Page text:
What Women Want In The Real Estate Industry
General Manager of GuocoLand (residential), Dora Chng shared her insights about working women today and whether being a woman in the real estate industry requires special skills to survive.
As General Manager (Residential) of GuocoLand — a premier real estate company renowned for their integrated mixed-use developments such as Guoco Tower, Singapore’s tallest building — Dora Chng is one of the most notable women in Singapore’s real estate industry. Ms Chng has close to 20 years of experience in the sales, marketing, and leasing of residential properties. Chng has the chops to affirm her position in the industry after having snagged awards for the group’s residential properties, some of which include Wallich Residence and Martin Modern. Her forte shines in product development, product positioning, and communications strategy. Since joining GuocoLand in 2014, she’s made a name for herself. LUXUO spent 15 minutes with the cheery and affable Ms Chng where she shared her insights as a woman working in the male-dominated real estate industry.
Why did you choose to go into the property industry?
I am a trained interior designer and took an interest in real estate when I started work as an interior designer. I began to fall in love with it because of the satisfaction that comes from helping people find their dream homes, and even more so now that I am part of the creative team which designs the developments.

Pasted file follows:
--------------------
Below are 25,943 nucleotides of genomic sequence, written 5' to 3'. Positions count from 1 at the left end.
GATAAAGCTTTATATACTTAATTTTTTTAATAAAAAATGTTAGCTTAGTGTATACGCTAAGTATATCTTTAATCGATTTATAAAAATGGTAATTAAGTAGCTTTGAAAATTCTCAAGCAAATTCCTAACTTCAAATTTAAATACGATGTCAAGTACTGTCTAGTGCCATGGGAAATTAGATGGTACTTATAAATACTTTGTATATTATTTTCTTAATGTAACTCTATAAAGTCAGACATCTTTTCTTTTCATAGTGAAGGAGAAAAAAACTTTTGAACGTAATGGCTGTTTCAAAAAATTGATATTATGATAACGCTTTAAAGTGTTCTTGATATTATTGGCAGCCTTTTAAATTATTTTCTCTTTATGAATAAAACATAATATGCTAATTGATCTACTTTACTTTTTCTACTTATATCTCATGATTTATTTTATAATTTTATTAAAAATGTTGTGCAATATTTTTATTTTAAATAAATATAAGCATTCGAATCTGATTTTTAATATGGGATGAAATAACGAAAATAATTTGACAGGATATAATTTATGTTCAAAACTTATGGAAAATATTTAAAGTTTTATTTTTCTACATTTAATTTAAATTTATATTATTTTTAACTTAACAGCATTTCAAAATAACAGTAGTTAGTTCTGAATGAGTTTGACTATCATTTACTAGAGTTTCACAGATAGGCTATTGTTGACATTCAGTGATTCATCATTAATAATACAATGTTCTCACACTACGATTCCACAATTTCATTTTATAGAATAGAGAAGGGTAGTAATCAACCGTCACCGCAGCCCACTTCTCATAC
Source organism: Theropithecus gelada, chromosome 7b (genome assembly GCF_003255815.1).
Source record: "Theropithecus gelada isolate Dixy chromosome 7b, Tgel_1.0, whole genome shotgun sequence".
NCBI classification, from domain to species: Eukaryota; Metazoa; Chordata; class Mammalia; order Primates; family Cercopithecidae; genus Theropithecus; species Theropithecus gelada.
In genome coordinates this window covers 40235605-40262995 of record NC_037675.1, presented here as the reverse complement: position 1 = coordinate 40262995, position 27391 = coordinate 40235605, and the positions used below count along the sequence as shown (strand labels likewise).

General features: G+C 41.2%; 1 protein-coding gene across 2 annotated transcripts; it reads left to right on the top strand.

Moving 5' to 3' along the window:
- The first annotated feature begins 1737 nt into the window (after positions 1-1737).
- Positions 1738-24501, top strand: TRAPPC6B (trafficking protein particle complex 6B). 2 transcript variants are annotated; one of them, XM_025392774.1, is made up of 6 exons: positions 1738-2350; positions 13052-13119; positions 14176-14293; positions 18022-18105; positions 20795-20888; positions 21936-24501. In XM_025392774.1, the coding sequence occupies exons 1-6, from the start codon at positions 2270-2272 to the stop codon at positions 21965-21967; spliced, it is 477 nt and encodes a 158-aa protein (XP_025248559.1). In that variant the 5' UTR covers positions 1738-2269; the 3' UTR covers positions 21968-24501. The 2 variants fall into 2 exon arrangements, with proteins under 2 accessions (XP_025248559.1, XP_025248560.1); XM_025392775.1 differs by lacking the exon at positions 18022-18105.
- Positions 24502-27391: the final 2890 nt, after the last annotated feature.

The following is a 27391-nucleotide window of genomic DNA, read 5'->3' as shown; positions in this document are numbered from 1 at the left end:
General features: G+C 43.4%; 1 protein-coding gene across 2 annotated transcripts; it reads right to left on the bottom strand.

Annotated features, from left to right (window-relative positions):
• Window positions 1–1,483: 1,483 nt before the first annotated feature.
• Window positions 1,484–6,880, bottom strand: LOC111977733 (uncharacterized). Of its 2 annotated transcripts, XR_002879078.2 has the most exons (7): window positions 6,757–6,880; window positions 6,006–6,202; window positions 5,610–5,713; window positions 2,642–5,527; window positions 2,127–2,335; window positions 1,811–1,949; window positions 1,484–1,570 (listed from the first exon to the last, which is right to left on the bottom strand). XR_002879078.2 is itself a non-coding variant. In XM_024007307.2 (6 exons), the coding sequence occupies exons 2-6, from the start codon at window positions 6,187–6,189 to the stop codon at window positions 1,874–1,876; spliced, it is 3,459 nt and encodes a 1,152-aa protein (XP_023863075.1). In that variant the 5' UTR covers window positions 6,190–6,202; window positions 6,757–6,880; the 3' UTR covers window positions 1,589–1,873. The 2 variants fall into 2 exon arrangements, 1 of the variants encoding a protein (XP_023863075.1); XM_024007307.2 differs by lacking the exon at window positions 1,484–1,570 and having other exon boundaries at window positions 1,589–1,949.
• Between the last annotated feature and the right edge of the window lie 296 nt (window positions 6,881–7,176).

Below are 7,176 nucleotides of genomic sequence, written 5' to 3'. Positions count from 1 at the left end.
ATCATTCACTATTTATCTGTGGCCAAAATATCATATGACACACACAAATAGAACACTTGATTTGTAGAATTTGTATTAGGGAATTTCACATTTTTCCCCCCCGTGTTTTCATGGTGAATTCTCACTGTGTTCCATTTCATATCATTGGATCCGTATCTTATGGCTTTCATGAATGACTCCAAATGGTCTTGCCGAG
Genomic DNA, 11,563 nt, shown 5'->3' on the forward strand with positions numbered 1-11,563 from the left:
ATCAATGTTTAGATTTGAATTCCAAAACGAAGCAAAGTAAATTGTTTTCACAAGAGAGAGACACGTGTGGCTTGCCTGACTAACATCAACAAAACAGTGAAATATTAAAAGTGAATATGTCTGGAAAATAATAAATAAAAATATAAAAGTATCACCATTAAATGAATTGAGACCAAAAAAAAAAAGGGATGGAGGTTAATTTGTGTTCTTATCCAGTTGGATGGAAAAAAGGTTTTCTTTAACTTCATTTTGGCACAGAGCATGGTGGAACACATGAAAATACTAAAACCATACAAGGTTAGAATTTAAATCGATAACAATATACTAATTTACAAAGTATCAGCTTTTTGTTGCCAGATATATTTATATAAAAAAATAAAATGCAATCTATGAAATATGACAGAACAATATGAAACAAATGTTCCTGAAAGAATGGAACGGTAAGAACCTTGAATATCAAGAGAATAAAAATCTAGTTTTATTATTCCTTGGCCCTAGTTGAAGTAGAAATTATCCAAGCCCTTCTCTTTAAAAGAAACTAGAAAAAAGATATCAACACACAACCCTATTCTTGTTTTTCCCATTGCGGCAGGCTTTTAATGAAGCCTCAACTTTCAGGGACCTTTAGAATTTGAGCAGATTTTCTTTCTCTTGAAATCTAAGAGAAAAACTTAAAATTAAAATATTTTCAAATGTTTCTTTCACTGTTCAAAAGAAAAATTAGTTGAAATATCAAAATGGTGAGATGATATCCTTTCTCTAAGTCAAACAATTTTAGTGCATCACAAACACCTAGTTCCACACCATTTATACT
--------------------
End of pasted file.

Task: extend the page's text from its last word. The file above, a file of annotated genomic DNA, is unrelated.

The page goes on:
What do you think about being a woman in a male-dominated industry?
Being a woman in a male-dominated industry can be challenging, but it can also be empowering. But I honestly do not feel that being a woman is a disadvantage for me in the real estate industry. In fact, I think that as women are more sensitive to everyone’s daily requirements, we can address the needs and wants of the end users better.
What do you think are some of the tenets of a working woman today?
It’s more challenging than ever being a working woman today as women have been advocating gender equality, fair opportunities as well as non-bias representation in leadership. So, the working world today is expecting more from women than before. However, the working women of today are multi-taskers who are more confident to voice out their stances for causes they care about. I think the modern women of today prefer flexible work arrangements to look after their young families or aged parents. In terms of professional development, many women are investing time and money in formal courses to improve their professional prospects.
I also believe many women are recognising that personal well-being is important, especially mental health. They are also more conscious of their physical well-being, too. So, I think women are more health conscious in the current digital age. I also see some women wanting to gain financial independence either to pamper themselves or basically feel proud of themselves. I also notice more women are taking time to volunteer in social causes, so they value their contribution to society.
What do you think the industry is lacking for women?
I genuinely do not feel that we have been disadvantaged as women in the real estate industry in Singapore. There has been greater gender diversity and equality and women in our industry have equal opportunities and representation in this industry.
What do you think about AI disrupting the property industry?